(A never-before-published short story by Jody Scott)
Naked we come into this world and handsomely outfitted in a new pinstripe from Big & Tall, complete with a foulard tie, we go out of it.
At any rate that’s what happened to Nettie Polotnik’s husband Phil who had been dead nine years to the very day when our story begins. Philip Hart Polotnik had never been neat while he was alive (Phil died at age fifty-six, his skull broken in a car crash); he drank like a fish, played poker all night long and smelled like the nasty brown cigars he smoked (and those cigars were what killed him, according to Nettie! If it hadn’t been that accident it would have been emphysema like the late Johnny Carson). Nettie herself was the neat one in the family. Their four children, Michael, Tim, Meredith and Polly, now grown-and-gone were about average on the neatness scale, with son Timmy (once a juvenile delinquent, today a world famous oncologist; can you believe such a turn of events?) being the sloppiest of the lot, Nettie was thinking as she hummed somewhat happily while cleaning out the fridge.
Funny how much junk gets collected when a person lives alone. Now why was there an open, moldy (covered with a crawling, green, slimy fuzz; ick! The smell of it—phew! Into the garbage it went)—can of tuna when the only person in this family who even liked tuna was daughter Meredith who lived in New Rochelle and had four children of her own? You’d think—but never mind what you’d think; Nettie didn’t want to dip into that old barrel of pain, regret and sorrow, why should she? She was alive, vibrant and happy, she liked living alone in peace and quiet and most of all you can’t change the past so why bother yourself with it?
“I don’t know about that,” Phil said. “Reality isn’t exactly what we always thought it was, honey.”
Her husband was sitting across the table in his new pinstripe suit, smoking a cigar and drinking coffee which was all wrong because he’d been dead for nearly a decade. . And yet—!
“I’m not going to argue with you so butt the hell out,” Nettie snapped. Feeling tired, she didn’t have time to argue the same foolish old arguments, she had a dental appointment in an hour and had to buy gas on the way (running out of gas was always so embarrassing) and then grocery-shop. But she felt strange, very strange indeed. And there certainly wasn’t any use in snapping at poor dead Phil about it because the poor guy wasn’t even alive for mercy sake!…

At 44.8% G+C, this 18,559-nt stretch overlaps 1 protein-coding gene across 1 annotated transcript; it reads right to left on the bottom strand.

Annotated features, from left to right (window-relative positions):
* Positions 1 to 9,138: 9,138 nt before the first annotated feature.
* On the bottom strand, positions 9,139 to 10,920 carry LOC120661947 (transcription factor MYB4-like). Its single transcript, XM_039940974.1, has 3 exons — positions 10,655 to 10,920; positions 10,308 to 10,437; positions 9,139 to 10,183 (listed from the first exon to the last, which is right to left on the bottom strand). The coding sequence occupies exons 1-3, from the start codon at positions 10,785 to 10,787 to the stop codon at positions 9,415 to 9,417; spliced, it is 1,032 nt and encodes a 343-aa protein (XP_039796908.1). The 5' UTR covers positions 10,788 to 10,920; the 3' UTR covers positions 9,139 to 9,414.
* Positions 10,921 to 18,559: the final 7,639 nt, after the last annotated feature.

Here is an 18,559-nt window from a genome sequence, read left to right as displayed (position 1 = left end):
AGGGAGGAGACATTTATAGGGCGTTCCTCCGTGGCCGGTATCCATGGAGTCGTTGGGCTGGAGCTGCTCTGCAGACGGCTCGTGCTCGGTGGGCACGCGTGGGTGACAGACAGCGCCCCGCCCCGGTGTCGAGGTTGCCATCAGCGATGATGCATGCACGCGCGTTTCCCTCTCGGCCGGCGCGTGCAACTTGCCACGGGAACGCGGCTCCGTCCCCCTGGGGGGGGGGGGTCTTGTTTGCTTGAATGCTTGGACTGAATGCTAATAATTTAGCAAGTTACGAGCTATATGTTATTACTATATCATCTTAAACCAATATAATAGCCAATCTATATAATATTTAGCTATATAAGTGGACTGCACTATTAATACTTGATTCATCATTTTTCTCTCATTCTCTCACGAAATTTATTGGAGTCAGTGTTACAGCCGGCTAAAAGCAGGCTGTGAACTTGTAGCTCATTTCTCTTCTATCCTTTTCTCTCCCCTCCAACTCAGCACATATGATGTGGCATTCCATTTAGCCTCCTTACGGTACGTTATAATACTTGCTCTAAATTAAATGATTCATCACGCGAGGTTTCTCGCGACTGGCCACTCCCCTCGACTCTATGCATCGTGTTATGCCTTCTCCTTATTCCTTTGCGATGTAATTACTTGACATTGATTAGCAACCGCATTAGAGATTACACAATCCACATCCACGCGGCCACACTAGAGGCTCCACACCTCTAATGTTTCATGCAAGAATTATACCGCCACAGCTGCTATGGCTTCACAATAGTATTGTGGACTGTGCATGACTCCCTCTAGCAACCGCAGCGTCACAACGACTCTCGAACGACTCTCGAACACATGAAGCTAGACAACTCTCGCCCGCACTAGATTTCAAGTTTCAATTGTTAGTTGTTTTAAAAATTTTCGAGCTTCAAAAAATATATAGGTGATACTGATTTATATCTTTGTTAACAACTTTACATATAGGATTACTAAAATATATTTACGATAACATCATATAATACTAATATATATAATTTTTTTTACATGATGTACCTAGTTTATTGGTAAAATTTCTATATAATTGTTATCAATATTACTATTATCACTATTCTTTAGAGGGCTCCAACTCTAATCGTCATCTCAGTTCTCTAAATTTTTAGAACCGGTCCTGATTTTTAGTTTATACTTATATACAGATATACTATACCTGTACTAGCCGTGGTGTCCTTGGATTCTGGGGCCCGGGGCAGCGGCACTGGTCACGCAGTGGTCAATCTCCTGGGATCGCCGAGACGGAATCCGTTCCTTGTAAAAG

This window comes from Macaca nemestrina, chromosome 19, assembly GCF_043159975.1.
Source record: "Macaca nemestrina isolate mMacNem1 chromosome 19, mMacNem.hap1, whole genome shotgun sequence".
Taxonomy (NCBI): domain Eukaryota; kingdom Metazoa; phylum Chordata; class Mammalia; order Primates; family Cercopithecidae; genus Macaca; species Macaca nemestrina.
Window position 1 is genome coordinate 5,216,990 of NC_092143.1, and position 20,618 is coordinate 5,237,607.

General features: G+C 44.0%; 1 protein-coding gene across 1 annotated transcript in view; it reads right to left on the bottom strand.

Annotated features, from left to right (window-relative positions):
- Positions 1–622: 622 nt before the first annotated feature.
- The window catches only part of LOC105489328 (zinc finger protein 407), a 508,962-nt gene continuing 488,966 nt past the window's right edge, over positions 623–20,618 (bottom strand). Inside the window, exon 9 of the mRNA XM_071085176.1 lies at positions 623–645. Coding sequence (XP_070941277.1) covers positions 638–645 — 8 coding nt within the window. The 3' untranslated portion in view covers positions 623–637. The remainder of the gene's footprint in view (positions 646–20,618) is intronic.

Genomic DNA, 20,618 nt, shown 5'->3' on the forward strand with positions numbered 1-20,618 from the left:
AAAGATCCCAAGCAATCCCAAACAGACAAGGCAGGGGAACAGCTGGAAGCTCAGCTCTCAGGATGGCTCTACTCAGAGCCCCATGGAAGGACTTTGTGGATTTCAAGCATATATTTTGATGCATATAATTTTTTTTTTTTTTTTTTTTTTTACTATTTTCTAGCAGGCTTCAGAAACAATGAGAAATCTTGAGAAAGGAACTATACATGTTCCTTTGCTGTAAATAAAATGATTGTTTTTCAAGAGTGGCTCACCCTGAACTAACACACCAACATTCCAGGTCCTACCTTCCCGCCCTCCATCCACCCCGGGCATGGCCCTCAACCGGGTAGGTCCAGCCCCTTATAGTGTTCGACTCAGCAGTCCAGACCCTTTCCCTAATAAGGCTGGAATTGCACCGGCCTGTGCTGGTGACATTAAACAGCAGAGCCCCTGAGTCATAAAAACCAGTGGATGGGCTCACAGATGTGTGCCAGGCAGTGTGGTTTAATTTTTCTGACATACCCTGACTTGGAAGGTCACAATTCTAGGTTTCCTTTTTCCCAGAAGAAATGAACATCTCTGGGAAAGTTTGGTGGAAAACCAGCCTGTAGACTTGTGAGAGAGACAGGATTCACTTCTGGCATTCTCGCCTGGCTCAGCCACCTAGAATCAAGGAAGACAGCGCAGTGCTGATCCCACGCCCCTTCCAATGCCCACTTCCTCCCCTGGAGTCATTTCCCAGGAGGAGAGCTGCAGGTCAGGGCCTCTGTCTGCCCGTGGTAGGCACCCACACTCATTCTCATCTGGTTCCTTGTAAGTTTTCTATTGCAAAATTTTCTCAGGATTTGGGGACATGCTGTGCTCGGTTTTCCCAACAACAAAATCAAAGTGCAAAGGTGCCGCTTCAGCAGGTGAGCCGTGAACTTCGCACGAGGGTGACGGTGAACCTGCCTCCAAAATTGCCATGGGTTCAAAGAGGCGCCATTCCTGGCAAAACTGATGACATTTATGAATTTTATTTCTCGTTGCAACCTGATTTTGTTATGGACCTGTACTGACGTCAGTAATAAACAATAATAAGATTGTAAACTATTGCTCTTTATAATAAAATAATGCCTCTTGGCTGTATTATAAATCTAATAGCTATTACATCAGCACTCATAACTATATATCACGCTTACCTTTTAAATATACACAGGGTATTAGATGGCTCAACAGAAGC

Something was happening to Nettie and she had no idea what, except that she was terribly dizzy and before you could say “Poof!” she was sprawled on the floor in her ratty old blue bathrobe that had come untied and was all rucked up under her. There wasn’t much pain, except for a clutching in the chest (it reminded her of Valentine’s Day in school when the kids all exchanged hearts, big shiny paper hearts that said “Be mine!” with a pretty lace banner across the front of them) but this was different, because--
Suddenly Nettie found herself up at the ceiling looking down at her body. She hadn’t realized how filthy it was up here—the entire ceiling could use a good scrubbing but most especially the overhead fixture; there were dead flies in the globe, quite disgusting but that wasn’t the worst of it.
The worst of it was: leaving that funny-looking hunk of clay all sprawled out, its butt showing, right in the middle of her scrubbed kitchen floor for someone else to find which was awful but she couldn’t do anything about it,
“What were you saying dear?” she asked Phil but Phil was long gone, so Nettie hurried so she wouldn’t be late—very sorry about the mess on the floor but wasn’t that the way life always ended?—so no use worrying about it. Sad, but true; and with a sigh, Nettie herself was out of there.